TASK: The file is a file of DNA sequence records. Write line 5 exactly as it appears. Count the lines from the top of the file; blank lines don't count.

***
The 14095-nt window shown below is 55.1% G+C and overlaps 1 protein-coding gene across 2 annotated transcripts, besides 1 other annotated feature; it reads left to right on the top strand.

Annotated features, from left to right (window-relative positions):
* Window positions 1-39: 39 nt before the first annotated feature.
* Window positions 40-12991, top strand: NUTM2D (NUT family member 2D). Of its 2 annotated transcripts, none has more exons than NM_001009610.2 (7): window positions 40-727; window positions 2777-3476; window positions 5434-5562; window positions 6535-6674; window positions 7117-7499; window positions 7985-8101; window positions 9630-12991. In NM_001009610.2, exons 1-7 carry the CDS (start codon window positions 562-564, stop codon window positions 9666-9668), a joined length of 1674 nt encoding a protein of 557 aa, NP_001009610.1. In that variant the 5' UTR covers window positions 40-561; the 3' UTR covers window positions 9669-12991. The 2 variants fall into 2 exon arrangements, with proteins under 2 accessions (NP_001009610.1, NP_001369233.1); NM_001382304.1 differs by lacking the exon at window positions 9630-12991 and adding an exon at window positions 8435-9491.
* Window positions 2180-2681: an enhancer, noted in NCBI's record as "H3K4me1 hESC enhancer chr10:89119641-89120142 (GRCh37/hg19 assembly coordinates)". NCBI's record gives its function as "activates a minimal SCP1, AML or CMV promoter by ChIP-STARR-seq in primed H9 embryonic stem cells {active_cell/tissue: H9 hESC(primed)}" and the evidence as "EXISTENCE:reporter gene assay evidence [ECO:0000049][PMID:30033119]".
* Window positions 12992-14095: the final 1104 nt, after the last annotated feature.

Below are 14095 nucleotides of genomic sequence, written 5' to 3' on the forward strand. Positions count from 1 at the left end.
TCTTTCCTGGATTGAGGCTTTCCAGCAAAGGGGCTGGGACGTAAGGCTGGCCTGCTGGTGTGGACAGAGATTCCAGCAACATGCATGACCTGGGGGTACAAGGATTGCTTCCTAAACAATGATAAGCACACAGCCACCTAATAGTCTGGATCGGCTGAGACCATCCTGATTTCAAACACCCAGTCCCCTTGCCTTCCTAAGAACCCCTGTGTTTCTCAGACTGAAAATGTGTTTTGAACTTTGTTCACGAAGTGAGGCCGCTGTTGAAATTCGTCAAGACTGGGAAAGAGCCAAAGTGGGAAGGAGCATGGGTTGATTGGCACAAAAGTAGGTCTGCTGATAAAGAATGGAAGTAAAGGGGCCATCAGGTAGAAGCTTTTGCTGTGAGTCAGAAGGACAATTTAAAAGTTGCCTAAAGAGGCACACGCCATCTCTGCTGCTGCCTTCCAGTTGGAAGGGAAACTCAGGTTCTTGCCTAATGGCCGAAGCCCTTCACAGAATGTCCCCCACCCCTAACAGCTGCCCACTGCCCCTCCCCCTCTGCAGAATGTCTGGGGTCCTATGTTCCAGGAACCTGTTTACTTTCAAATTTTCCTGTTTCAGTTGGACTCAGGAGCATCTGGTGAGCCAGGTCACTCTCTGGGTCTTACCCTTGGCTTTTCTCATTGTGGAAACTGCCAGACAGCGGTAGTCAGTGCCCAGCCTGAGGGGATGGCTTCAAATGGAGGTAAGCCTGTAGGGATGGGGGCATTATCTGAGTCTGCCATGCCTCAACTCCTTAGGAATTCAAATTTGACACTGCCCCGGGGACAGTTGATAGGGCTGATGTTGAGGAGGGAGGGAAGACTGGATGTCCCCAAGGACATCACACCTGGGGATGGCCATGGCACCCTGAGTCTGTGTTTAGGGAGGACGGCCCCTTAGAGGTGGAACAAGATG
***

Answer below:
* Window positions 2180-2681: an enhancer, noted in NCBI's record as "H3K4me1 hESC enhancer chr10:89119641-89120142 (GRCh37/hg19 assembly coordinates)". NCBI's record gives its function as "activates a minimal SCP1, AML or CMV promoter by ChIP-STARR-seq in primed H9 embryonic stem cells {active_cell/tissue: H9 hESC(primed)}" and the evidence as "EXISTENCE:reporter gene assay evidence [ECO:0000049][PMID:30033119]".